English mystery writer Agatha Christie is treasured for the detective stories that got her dubbed the “queen of crime.” Waxed mustache and all, Hercule Poirot, the professional sleuth who appears in more than thirty of her books, is considered one of the most enduring characters in fiction. He is remembered as the egotistical Belgian detective who solved multifaceted cases with the help of his “little grey cells”; he is also an amusing source of useful quotations. In one of his meticulous investigations, Poirot tells his sidekick, “There is nothing so dangerous for anyone who has something to hide as conversation! A human being, Hastings, cannot resist the opportunity to reveal himself and express his personality which conversation gives him. Every time he will give himself away.”(1)
If words betray the inmost secrets of our hearts, prayer is the conversation in which hidden things—and the one hiding—are most laid bare (but hardly in the same sense as Poirot imagined). God does not find things revealed as we speak; our words are not inspected for God’s own sake. The conversation is more of a mystery than this. God is the revealer; our own anemic words, God translates to ourselves.
In a poem simply titled “Prayer,” C.S. Lewis explores the mysterious exchange between human hearts and God when we pray.
Master, they say that when I seem
To be in speech with you,
Since you make no replies, it’s all a dream
—One talker aping two.
They are half right, but not as they
Imagine; rather, I
Seek in myself the things I meant to say,
And lo! The wells are dry.
Then, seeing me empty, you forsake
The Listener’s role, and through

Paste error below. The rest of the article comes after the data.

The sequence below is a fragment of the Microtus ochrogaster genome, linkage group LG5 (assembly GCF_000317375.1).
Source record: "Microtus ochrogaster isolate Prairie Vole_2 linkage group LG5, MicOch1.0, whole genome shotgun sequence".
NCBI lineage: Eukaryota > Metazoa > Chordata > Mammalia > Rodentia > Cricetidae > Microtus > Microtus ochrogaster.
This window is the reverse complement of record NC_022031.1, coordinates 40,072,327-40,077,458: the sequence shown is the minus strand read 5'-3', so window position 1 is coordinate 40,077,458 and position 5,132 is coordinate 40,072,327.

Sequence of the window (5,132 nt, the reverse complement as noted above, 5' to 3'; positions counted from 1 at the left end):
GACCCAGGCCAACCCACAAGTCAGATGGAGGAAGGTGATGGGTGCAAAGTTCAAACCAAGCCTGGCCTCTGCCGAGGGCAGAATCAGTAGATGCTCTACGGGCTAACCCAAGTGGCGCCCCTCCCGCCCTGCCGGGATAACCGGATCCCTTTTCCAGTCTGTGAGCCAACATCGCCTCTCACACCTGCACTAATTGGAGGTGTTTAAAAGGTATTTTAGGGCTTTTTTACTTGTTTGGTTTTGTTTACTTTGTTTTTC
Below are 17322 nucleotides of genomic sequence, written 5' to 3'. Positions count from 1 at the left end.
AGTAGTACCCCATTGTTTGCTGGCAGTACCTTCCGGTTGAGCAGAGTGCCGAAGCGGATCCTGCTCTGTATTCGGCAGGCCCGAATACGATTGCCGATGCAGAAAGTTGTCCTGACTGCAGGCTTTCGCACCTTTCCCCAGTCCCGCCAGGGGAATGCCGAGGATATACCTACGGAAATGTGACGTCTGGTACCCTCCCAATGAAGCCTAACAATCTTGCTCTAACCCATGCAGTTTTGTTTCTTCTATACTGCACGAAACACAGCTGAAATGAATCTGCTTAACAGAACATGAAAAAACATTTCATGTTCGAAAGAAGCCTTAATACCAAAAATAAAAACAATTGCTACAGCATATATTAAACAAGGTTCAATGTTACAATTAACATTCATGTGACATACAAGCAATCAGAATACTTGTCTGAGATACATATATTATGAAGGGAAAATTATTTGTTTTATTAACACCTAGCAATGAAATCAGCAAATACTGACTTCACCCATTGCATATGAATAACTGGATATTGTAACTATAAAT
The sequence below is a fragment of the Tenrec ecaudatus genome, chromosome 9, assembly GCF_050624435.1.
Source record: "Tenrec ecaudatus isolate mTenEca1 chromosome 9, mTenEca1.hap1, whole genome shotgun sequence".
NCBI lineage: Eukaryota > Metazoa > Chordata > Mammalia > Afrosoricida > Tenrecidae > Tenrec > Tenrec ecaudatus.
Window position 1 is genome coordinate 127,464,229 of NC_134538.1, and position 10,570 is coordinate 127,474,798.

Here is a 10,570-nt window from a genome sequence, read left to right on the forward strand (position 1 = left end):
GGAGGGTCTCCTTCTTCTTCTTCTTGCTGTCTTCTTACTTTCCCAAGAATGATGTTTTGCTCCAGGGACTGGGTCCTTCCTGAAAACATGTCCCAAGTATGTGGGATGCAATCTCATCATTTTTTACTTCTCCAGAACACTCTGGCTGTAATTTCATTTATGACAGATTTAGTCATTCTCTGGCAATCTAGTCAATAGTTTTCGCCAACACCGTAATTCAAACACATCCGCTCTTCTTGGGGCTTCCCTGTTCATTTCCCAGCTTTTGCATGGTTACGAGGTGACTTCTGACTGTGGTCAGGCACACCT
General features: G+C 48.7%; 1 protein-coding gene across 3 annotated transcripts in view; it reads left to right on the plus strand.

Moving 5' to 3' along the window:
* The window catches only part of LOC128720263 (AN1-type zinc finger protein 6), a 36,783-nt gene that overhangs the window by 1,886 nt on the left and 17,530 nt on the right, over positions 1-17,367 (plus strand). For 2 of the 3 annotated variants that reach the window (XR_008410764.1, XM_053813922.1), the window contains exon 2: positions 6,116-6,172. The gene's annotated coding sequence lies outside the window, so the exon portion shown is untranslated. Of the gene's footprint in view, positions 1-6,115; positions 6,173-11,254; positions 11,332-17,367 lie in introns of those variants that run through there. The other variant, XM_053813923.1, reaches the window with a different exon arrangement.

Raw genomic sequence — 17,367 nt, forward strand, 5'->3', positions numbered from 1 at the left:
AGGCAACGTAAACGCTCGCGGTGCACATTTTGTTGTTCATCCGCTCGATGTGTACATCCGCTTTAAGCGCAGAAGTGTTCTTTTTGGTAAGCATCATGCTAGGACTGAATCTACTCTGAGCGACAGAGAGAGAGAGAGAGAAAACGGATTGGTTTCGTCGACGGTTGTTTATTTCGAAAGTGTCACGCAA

My dead lips breathe and into utterance wake
The thoughts I never knew.
And thus you neither need reply
Nor can; thus, while we seem
Two talking, thou are One forever, and I
No dreamer, but thy dream.(2)
The Christian story purports a God who not only hears but also speaks on our behalf. Likewise, Paul writes, the Spirit helps us in our weakness. For we do not know what to pray for as we ought, but the Spirit himself intercedes for us with groaning too deep for words.
In prayer, as in a deep well, God probes the depths of us. As we grow in faith and conversation, we learn to put before God what is in us (and not what should be in us), unable to resist the opportunity to reveal ourselves and so be revealed. “God searches the sources of the rivers” said Job, “and brings hidden things to light” (28:11). Hinted at beyond our words are the sources of the rivers within us. Sometimes slowly, sometimes torrentially, these waters God makes known, plunging into areas that have grown stagnant, dredging streams and renewing life within us.
Moving among our words, whether unuttered or expressed, God shows us not only what we mean, but more importantly, the one who gives us meaning. Taking our broken thoughts and fragile lives, God stirs within the prayers of God’s own, searching hearts, revealing what is hidden, and showing us Father, Son, and Spirit.
Written by Jill Carattini
(1) Agatha Christie, The ABC Murders, 1936.
(2) Poems, Ed. Walter Hooper (New York: Harcourt Brace Jovanovich, 1964), 122-123.